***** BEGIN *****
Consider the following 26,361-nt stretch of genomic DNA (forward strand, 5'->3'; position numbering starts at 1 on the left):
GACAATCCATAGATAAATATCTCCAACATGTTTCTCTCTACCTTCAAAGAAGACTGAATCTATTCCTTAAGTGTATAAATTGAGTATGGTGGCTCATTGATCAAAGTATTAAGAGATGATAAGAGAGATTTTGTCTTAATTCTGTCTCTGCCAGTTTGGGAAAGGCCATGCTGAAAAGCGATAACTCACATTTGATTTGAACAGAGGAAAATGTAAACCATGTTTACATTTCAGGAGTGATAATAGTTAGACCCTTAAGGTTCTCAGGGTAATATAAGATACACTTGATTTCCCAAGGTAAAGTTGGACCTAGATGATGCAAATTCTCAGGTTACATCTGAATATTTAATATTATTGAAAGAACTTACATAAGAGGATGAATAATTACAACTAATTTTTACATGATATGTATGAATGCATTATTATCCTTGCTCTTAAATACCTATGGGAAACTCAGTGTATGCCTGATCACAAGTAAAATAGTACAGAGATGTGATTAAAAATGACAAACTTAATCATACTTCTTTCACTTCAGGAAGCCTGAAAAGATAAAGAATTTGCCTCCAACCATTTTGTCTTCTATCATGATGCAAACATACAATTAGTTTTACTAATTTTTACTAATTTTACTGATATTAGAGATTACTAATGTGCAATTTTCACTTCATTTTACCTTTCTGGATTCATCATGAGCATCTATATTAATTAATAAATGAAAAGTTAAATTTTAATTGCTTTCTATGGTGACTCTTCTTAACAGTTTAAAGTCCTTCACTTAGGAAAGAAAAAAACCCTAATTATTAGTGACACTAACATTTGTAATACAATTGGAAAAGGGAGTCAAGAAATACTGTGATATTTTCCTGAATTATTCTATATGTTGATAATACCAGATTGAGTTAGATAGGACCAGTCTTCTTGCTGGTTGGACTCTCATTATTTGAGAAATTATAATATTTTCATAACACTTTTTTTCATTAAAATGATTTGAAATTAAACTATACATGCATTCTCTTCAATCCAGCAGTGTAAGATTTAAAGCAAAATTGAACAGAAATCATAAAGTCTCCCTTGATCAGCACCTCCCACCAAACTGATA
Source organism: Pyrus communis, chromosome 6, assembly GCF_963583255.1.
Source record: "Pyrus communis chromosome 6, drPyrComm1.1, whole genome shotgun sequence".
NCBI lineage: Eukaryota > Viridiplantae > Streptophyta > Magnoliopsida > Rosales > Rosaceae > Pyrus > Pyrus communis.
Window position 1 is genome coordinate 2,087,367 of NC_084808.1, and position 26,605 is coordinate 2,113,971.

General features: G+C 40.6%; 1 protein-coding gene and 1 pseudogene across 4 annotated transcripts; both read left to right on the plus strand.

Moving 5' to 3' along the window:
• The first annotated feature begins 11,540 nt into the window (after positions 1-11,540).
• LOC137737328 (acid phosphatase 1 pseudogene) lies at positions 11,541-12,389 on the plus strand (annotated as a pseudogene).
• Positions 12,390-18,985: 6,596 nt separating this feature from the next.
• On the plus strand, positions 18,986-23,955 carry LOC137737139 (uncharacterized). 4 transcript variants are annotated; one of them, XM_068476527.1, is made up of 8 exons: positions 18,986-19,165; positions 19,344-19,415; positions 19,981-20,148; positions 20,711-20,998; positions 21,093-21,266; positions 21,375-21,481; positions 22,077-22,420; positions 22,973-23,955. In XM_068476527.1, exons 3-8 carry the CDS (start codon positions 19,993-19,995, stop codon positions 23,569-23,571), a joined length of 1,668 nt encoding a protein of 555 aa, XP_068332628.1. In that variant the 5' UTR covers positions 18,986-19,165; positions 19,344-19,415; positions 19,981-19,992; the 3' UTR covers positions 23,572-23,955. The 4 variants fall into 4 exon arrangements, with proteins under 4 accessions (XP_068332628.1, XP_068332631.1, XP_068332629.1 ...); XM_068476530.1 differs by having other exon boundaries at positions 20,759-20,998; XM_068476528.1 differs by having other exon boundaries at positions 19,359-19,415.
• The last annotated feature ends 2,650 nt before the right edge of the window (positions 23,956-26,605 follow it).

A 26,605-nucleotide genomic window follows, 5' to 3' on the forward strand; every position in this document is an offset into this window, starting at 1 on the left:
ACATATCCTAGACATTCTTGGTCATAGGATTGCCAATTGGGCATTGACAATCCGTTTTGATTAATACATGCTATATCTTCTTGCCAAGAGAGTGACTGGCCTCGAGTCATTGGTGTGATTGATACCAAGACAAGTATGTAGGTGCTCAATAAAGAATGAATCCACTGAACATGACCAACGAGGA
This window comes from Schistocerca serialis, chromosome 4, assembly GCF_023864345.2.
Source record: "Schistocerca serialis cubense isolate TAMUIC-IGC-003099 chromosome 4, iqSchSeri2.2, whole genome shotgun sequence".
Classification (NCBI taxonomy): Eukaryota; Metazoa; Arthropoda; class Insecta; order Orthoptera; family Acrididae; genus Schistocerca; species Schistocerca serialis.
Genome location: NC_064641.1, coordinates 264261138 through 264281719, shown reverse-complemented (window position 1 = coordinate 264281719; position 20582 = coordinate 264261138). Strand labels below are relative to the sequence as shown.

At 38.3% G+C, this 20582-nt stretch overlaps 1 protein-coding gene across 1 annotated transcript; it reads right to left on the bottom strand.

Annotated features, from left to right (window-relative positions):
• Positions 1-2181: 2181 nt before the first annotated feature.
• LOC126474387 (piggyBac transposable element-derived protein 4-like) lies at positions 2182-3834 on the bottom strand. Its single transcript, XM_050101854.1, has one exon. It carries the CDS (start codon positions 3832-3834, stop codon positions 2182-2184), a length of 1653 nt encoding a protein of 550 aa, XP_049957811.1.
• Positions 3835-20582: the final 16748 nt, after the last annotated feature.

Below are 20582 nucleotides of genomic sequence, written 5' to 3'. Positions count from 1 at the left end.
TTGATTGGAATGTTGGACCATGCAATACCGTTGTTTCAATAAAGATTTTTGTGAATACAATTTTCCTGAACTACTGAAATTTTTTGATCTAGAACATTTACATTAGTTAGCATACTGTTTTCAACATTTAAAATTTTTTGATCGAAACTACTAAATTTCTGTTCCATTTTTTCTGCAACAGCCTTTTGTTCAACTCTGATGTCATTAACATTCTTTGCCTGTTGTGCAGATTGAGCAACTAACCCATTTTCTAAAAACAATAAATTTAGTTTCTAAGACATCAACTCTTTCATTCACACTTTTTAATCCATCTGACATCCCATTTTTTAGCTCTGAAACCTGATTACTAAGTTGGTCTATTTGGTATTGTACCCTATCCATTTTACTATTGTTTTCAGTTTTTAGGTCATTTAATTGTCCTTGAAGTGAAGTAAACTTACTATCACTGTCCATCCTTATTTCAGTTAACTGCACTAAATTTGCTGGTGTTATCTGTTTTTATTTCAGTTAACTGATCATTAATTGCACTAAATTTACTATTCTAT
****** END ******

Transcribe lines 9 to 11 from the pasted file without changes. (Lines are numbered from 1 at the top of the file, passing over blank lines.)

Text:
• The first annotated feature begins 11,540 nt into the window (after positions 1-11,540).
• LOC137737328 (acid phosphatase 1 pseudogene) lies at positions 11,541-12,389 on the plus strand (annotated as a pseudogene).
• Positions 12,390-18,985: 6,596 nt separating this feature from the next.